# My First Class Mathematics project at the St. Erik Catholic School

## by Ambjörn Naeve

In 1991 my daughter Ylva started in first class at the St. Erik's Catholic School in Stockholm. Due to the kindness and interest of her successive teachers (Anette & Kristina), I was allowed to work with the children and "talk mathematics with them" for about an hour a week (and sometimes two). From 1991 to 1997, this was my ongoing First Class Mathematics project. It gave me the opportunity to test some of my pedagogical fantasies "in real" so to speak, and it has strengthened my conviction that mathematics can be taught and learned in a first class fashion from the start and all the way up through the educational system.

This is not the place to present the details of the mathematical smorgasbord that I have presented to Ylva's classmates over these 6 years. It has included subjects such as

• summing the first 99 integers (1+2+3+ ... +97+98+99)
• figuring out how many different necklaces that could be made from 4 different beads
• figuring out in how many ways the class could line up in a row and appreciating the size of 25!
• playing with the faculty concept (by projecting Mathematica onto the overhead screen)
• building the Platonic solids, and exploring their duality in connection with Euler's formula
• exploring patterns by the help of MacWallpaper
• cutting up Moebius strips in various proportions, trying to figure out in advance what happens
• figuring out when a graph can be drawn without lifting the pen (leading to Euler graphs)
• doing arithmetic in different bases (how would we have counted if we had had 1 finger on each hand?)
• separating between the number and the figure (= its representation in a certain base),
• figuring out how many molecules of air that fit into an empty milk-brick (Avogadro's number = 6.02x1023),
• treating variables as boxes and solving equations as finding out what's in the box (showing how Mathematica does it)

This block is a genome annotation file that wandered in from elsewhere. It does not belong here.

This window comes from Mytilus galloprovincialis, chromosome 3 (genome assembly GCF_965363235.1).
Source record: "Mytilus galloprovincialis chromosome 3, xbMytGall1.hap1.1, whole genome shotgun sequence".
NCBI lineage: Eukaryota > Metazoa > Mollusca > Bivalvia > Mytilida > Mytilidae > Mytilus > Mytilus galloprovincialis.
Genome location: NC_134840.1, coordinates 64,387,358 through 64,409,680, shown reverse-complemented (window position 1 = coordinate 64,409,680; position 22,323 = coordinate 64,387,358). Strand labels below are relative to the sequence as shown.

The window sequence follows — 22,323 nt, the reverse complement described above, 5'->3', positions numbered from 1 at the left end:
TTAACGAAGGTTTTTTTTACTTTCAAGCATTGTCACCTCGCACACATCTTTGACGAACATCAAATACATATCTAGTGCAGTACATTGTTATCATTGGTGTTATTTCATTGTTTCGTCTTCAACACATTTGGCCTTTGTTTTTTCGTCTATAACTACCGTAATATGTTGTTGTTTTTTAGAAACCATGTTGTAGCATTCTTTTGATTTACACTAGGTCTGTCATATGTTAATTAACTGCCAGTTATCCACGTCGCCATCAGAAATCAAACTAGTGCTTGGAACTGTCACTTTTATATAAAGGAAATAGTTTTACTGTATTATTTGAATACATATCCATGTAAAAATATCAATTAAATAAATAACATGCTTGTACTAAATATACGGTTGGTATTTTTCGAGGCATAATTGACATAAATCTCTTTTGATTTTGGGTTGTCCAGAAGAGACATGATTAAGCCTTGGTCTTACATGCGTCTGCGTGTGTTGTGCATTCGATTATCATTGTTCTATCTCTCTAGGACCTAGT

In fact, I have found that many of the subjects that I have worked with are presented in an excellent little book called Matte med Mening (= Meaningful Mathematics) by Kristin Dahl, which I was not aware of at the time. Kristin presents a wealth of interesting material that can be presented to children at an early age in order to provoke and stimulate their interest and curiosity in mathematics. It's a shame that such a great book should be "too expensive to buy in class" as one of Ylva's teachers so adequately put it.

Anyway, working with these kids has been great fun, and it has strengthened my conviction that the subject of mathematics can - and should - be presented to children in a much more constructive and thought-provoking way. I will give a brief discussion of the pattern part of the project.

### Working with MacWallpaper

This was the main activity during the first two years of the project. Using two Mac-II and a Powerbook 170, I assisted the children in working out their own patterns. The children were first encouraged to draw anything they wanted in the editor, and then play with the 17 different pattern-possibilities in which their basic image could be turned into a wallpaper. After modifying the drawing and choosing their favourite type of symmetry, the children were given paper printouts of the corresponding pattern and encouraged to expand on it further - by adding the dimensions of colour.